UBC Theses and Dissertations
Serotonin and exercise Walsh, Michael Leonard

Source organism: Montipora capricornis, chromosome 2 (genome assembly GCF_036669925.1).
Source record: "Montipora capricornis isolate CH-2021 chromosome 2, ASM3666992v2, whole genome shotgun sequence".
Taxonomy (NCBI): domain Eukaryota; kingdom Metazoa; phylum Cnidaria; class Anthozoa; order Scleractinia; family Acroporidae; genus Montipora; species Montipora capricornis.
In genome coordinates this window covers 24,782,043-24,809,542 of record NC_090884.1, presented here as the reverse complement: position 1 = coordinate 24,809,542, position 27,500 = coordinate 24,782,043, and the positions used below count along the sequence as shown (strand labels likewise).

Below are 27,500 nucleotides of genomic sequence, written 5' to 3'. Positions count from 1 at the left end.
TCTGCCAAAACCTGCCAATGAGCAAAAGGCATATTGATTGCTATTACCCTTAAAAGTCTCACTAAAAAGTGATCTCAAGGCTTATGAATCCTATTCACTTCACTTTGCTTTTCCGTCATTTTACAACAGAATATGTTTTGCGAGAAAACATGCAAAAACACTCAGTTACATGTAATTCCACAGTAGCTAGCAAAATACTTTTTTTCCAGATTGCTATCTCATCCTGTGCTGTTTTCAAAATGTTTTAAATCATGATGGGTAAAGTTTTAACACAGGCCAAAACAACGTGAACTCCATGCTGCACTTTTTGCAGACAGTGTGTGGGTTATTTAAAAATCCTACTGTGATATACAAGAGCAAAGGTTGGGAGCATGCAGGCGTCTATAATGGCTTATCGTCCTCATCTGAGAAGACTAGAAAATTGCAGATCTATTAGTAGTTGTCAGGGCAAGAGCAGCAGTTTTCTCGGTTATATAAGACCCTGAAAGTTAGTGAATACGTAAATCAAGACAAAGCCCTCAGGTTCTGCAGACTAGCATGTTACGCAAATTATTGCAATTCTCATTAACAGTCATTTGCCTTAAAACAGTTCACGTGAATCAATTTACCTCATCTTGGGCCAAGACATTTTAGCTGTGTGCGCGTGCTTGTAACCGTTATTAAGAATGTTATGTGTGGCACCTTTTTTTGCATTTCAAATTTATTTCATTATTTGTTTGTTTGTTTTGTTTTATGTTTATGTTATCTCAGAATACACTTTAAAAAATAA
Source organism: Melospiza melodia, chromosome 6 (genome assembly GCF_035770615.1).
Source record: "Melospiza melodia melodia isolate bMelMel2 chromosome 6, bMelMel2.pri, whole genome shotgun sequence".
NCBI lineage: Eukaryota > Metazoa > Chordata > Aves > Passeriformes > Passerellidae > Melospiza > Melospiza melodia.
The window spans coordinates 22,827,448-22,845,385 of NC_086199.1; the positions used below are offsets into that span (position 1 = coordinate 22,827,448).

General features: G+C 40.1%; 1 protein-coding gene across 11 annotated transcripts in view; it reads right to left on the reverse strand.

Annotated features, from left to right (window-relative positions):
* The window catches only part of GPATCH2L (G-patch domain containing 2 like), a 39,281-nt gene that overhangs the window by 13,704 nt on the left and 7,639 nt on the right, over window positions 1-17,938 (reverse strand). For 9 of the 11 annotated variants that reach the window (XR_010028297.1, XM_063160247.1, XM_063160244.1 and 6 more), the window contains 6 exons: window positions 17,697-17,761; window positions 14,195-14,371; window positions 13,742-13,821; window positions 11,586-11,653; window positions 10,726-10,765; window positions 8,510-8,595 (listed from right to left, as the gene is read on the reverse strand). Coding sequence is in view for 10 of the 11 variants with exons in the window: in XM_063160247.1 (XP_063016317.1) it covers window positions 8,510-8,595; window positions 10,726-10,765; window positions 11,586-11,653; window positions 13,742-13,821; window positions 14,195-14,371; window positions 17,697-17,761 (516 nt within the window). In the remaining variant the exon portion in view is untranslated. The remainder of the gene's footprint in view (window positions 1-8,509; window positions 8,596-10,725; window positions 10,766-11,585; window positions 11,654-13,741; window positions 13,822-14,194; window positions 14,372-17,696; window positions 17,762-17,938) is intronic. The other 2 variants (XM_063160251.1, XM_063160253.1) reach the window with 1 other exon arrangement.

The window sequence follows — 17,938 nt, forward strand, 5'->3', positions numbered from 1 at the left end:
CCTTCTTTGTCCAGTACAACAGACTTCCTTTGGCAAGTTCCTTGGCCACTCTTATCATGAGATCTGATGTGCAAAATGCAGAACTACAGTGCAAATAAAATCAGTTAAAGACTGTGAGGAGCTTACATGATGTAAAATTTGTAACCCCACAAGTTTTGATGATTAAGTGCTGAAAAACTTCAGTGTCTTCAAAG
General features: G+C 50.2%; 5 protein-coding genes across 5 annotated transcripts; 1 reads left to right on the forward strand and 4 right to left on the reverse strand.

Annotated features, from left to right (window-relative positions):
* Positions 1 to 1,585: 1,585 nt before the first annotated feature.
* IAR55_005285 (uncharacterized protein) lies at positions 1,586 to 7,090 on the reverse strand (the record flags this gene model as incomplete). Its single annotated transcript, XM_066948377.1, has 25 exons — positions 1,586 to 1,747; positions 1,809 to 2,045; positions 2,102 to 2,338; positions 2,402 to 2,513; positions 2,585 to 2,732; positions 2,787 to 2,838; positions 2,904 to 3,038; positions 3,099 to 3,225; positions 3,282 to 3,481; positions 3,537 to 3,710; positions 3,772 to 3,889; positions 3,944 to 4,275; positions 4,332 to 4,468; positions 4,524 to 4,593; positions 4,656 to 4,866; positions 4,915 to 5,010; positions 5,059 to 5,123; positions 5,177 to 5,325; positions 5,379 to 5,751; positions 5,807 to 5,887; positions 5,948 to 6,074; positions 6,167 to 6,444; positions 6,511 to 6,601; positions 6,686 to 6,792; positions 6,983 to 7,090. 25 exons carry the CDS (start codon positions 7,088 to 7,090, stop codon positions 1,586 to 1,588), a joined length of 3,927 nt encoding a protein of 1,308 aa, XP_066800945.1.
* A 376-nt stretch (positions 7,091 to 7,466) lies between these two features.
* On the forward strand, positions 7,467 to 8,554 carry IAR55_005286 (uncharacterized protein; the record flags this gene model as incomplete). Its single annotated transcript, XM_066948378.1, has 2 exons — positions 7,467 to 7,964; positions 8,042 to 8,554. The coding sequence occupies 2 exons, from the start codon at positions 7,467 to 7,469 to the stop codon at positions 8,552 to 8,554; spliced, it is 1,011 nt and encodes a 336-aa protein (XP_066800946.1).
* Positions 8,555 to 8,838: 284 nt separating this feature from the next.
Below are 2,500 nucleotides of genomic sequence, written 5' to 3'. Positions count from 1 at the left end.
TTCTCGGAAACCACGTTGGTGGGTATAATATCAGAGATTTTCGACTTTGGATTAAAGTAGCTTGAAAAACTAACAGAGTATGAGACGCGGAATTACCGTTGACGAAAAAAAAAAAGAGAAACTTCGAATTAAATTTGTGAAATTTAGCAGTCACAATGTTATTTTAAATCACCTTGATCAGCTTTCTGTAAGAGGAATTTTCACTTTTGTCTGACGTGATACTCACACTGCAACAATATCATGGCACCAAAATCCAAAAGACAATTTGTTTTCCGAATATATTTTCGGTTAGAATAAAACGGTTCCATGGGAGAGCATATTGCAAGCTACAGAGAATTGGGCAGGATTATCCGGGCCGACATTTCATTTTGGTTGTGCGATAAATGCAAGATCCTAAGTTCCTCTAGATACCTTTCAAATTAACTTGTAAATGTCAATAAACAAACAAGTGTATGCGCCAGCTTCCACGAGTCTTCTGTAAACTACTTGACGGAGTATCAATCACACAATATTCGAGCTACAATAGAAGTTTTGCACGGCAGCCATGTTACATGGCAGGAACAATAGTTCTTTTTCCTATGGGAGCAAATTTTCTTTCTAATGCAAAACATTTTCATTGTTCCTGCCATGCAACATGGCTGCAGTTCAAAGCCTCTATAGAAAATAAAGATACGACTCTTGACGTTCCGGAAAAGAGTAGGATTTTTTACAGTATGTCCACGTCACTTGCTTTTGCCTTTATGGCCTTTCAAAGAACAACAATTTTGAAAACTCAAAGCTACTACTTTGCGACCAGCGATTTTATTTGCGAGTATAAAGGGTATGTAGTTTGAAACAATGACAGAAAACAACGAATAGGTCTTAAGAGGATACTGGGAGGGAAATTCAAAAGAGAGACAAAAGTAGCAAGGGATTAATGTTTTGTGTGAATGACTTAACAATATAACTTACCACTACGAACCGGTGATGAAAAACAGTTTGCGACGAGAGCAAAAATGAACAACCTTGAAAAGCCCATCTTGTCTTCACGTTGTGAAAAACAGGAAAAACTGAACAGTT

The effects of altering serotonin (5-HT) concentration on physical exercise were investigated in adult, male, hooded rats. The rats were trained to run on a treadmill at a speed of 40 m/min, then subjected to an exhaustive run. Serotonin levels were decreased by para-chlorophenylalanine (300 mg/kg; intragastric) and increased by 5-HT (50 ug; intraventricular). Rats with lowered 5-HT levels had a 30% increase in running time to exhaustion whereas their controls only had a 1% increase. Elevating 5-HT levels decreased running time 44% whereas appropiate controls had a 7% increase in running time. In some animals the effect of exercise on 5-HT levels in the cerebellum, medulla oblongata, hypothalamus, midbrain, striatum, hippocampus, and cortex were measured. When compared to yoked, shocked controls, exercised rats had no difference in the absolute levels of 5-HT except for a lesser amount in the hypothalamus. These results suggest that although exercise did not increase absolute 5-HT levels, changing resting levels of 5-HT can markedly alter subsequent running time to exhaustion.
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